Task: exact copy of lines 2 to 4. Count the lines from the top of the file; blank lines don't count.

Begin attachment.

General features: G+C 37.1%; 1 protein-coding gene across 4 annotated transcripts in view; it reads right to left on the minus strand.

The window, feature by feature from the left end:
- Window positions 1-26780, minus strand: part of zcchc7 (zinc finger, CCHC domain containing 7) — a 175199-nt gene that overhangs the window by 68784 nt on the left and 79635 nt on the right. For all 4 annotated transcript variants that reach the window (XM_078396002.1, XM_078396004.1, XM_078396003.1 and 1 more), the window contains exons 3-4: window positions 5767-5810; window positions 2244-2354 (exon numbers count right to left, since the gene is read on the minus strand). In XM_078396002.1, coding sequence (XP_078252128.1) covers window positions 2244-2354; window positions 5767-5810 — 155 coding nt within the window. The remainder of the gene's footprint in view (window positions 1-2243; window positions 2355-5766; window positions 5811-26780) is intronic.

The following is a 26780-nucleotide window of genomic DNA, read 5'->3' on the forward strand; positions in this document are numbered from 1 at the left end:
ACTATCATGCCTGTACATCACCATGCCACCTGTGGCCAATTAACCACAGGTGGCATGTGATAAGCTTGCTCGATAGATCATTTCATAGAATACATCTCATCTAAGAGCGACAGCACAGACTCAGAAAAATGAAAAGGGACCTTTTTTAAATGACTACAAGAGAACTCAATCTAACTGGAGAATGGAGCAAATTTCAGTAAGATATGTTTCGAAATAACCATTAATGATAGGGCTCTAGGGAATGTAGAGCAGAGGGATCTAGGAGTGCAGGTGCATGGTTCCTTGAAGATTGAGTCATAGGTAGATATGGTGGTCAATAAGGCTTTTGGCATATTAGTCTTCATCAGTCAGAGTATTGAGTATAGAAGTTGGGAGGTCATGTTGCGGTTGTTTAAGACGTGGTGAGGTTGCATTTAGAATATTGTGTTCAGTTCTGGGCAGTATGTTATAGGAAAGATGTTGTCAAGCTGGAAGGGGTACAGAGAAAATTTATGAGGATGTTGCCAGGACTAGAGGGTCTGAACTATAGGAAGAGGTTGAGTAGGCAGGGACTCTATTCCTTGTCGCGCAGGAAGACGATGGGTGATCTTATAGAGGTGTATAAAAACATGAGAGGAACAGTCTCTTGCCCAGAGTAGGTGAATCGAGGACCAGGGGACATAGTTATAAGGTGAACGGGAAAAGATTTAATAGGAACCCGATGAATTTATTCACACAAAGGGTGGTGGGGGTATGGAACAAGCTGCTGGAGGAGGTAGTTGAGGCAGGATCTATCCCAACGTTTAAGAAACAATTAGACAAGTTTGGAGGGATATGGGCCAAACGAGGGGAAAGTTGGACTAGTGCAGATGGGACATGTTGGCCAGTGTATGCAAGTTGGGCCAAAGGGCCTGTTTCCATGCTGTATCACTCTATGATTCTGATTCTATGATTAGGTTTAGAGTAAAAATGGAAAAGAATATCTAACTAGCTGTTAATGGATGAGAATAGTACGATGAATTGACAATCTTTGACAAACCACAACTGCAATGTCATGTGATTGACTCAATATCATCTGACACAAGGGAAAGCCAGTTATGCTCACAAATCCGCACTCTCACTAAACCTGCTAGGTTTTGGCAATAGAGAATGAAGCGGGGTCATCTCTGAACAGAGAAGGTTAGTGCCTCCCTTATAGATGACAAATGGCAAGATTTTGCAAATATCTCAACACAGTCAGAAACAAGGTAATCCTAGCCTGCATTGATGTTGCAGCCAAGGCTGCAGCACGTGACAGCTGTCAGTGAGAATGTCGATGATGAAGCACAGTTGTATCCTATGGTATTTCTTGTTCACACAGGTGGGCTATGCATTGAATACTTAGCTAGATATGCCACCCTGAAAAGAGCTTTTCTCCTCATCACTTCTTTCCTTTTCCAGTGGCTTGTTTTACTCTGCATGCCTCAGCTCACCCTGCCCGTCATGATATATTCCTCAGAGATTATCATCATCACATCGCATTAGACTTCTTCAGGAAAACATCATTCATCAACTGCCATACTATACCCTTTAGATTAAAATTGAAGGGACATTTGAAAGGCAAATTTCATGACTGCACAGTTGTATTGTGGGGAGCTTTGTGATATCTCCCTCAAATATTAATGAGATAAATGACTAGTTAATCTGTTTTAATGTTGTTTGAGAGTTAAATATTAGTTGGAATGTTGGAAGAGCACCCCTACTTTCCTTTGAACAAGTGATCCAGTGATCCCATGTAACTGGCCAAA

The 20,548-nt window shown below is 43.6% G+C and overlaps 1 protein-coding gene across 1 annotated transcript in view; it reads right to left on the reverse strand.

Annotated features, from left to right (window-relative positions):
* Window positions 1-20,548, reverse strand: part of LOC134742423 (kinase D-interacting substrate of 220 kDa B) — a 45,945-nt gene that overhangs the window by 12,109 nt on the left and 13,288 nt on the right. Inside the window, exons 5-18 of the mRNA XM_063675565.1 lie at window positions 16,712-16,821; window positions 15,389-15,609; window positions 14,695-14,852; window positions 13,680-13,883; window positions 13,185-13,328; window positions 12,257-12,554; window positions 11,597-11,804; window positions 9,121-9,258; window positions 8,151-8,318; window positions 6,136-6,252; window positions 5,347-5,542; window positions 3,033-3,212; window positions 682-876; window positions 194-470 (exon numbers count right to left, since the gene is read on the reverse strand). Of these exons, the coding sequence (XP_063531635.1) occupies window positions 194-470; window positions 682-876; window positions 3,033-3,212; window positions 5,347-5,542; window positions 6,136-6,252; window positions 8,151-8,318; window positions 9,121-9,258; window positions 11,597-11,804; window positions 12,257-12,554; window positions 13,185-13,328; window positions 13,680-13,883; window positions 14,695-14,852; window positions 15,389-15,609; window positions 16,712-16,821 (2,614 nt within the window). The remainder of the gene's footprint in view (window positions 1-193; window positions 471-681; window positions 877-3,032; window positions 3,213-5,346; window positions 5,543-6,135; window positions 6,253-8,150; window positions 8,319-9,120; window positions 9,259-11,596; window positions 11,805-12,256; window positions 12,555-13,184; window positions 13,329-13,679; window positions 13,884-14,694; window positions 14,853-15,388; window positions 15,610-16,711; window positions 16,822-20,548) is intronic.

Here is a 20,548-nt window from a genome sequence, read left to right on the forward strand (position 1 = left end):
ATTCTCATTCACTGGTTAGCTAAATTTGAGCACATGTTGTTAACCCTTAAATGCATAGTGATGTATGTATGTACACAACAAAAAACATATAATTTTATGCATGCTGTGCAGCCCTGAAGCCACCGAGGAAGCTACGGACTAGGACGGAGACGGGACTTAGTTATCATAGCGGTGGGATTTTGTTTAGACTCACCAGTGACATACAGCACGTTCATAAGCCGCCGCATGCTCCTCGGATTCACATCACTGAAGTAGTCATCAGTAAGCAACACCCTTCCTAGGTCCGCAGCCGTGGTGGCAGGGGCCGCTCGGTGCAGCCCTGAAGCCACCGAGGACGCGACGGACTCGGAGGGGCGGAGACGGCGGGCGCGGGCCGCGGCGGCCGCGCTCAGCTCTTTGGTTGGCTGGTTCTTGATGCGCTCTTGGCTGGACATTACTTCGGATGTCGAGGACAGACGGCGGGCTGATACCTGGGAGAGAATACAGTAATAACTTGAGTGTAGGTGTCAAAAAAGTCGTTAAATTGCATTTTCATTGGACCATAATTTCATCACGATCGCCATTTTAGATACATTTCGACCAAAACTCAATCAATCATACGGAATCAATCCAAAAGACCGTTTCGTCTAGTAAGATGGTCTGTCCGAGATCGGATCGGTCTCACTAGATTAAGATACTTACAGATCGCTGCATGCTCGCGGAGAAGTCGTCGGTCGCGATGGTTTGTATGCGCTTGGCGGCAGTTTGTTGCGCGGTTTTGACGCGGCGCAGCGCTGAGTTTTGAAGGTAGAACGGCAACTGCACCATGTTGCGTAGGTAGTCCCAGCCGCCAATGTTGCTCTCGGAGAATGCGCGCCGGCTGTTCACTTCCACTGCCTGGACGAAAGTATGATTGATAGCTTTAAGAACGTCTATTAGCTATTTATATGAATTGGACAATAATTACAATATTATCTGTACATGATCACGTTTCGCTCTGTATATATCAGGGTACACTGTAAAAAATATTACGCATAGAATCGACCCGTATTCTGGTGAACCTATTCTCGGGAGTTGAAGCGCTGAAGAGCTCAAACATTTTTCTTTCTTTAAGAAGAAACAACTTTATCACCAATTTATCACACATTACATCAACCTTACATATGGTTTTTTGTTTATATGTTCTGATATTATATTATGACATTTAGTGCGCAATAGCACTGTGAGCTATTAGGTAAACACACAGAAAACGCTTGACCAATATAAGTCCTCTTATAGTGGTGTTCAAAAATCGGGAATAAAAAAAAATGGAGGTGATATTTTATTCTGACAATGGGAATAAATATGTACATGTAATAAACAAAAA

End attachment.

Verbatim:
The window, feature by feature from the left end:
- Window positions 1-26780, minus strand: part of zcchc7 (zinc finger, CCHC domain containing 7) — a 175199-nt gene that overhangs the window by 68784 nt on the left and 79635 nt on the right. For all 4 annotated transcript variants that reach the window (XM_078396002.1, XM_078396004.1, XM_078396003.1 and 1 more), the window contains exons 3-4: window positions 5767-5810; window positions 2244-2354 (exon numbers count right to left, since the gene is read on the minus strand). In XM_078396002.1, coding sequence (XP_078252128.1) covers window positions 2244-2354; window positions 5767-5810 — 155 coding nt within the window. The remainder of the gene's footprint in view (window positions 1-2243; window positions 2355-5766; window positions 5811-26780) is intronic.

The following is a 26780-nucleotide window of genomic DNA, read 5'->3' on the forward strand; positions in this document are numbered from 1 at the left end: